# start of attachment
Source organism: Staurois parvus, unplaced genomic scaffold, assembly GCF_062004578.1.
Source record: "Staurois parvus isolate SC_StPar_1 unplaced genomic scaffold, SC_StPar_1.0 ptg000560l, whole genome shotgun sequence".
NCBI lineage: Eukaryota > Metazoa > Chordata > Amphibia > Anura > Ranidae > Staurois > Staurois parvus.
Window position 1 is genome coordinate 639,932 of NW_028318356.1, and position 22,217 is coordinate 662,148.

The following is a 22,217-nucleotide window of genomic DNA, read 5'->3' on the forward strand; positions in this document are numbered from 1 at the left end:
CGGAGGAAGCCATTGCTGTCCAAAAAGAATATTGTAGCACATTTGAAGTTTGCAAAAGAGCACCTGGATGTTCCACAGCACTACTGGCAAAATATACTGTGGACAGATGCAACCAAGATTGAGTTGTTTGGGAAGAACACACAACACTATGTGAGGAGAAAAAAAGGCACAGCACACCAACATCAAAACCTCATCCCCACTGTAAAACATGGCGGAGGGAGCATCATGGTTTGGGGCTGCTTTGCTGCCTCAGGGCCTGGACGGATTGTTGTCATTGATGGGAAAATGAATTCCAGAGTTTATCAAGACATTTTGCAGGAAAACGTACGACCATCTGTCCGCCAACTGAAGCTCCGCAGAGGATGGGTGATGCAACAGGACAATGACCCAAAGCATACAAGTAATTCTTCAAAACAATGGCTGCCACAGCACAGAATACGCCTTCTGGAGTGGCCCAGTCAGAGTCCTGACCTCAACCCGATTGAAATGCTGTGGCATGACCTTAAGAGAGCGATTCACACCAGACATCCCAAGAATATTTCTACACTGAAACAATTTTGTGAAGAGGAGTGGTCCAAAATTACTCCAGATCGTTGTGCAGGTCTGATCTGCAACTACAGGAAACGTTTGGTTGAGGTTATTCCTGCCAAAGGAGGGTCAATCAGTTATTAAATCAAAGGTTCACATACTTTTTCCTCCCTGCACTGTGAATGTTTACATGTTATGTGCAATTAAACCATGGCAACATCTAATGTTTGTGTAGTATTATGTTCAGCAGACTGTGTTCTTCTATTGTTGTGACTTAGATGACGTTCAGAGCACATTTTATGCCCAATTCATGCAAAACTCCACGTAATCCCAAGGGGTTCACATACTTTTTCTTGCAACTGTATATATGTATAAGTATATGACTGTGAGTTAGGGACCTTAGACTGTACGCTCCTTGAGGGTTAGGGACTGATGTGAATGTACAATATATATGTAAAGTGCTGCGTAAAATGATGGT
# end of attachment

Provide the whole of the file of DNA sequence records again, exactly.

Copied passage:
Source organism: Staurois parvus, unplaced genomic scaffold, assembly GCF_062004578.1.
Source record: "Staurois parvus isolate SC_StPar_1 unplaced genomic scaffold, SC_StPar_1.0 ptg000560l, whole genome shotgun sequence".
NCBI lineage: Eukaryota > Metazoa > Chordata > Amphibia > Anura > Ranidae > Staurois > Staurois parvus.
Window position 1 is genome coordinate 639,932 of NW_028318356.1, and position 22,217 is coordinate 662,148.

The following is a 22,217-nucleotide window of genomic DNA, read 5'->3' on the forward strand; positions in this document are numbered from 1 at the left end:
CGGAGGAAGCCATTGCTGTCCAAAAAGAATATTGTAGCACATTTGAAGTTTGCAAAAGAGCACCTGGATGTTCCACAGCACTACTGGCAAAATATACTGTGGACAGATGCAACCAAGATTGAGTTGTTTGGGAAGAACACACAACACTATGTGAGGAGAAAAAAAGGCACAGCACACCAACATCAAAACCTCATCCCCACTGTAAAACATGGCGGAGGGAGCATCATGGTTTGGGGCTGCTTTGCTGCCTCAGGGCCTGGACGGATTGTTGTCATTGATGGGAAAATGAATTCCAGAGTTTATCAAGACATTTTGCAGGAAAACGTACGACCATCTGTCCGCCAACTGAAGCTCCGCAGAGGATGGGTGATGCAACAGGACAATGACCCAAAGCATACAAGTAATTCTTCAAAACAATGGCTGCCACAGCACAGAATACGCCTTCTGGAGTGGCCCAGTCAGAGTCCTGACCTCAACCCGATTGAAATGCTGTGGCATGACCTTAAGAGAGCGATTCACACCAGACATCCCAAGAATATTTCTACACTGAAACAATTTTGTGAAGAGGAGTGGTCCAAAATTACTCCAGATCGTTGTGCAGGTCTGATCTGCAACTACAGGAAACGTTTGGTTGAGGTTATTCCTGCCAAAGGAGGGTCAATCAGTTATTAAATCAAAGGTTCACATACTTTTTCCTCCCTGCACTGTGAATGTTTACATGTTATGTGCAATTAAACCATGGCAACATCTAATGTTTGTGTAGTATTATGTTCAGCAGACTGTGTTCTTCTATTGTTGTGACTTAGATGACGTTCAGAGCACATTTTATGCCCAATTCATGCAAAACTCCACGTAATCCCAAGGGGTTCACATACTTTTTCTTGCAACTGTATATATGTATAAGTATATGACTGTGAGTTAGGGACCTTAGACTGTACGCTCCTTGAGGGTTAGGGACTGATGTGAATGTACAATATATATGTAAAGTGCTGCGTAAAATGATGGT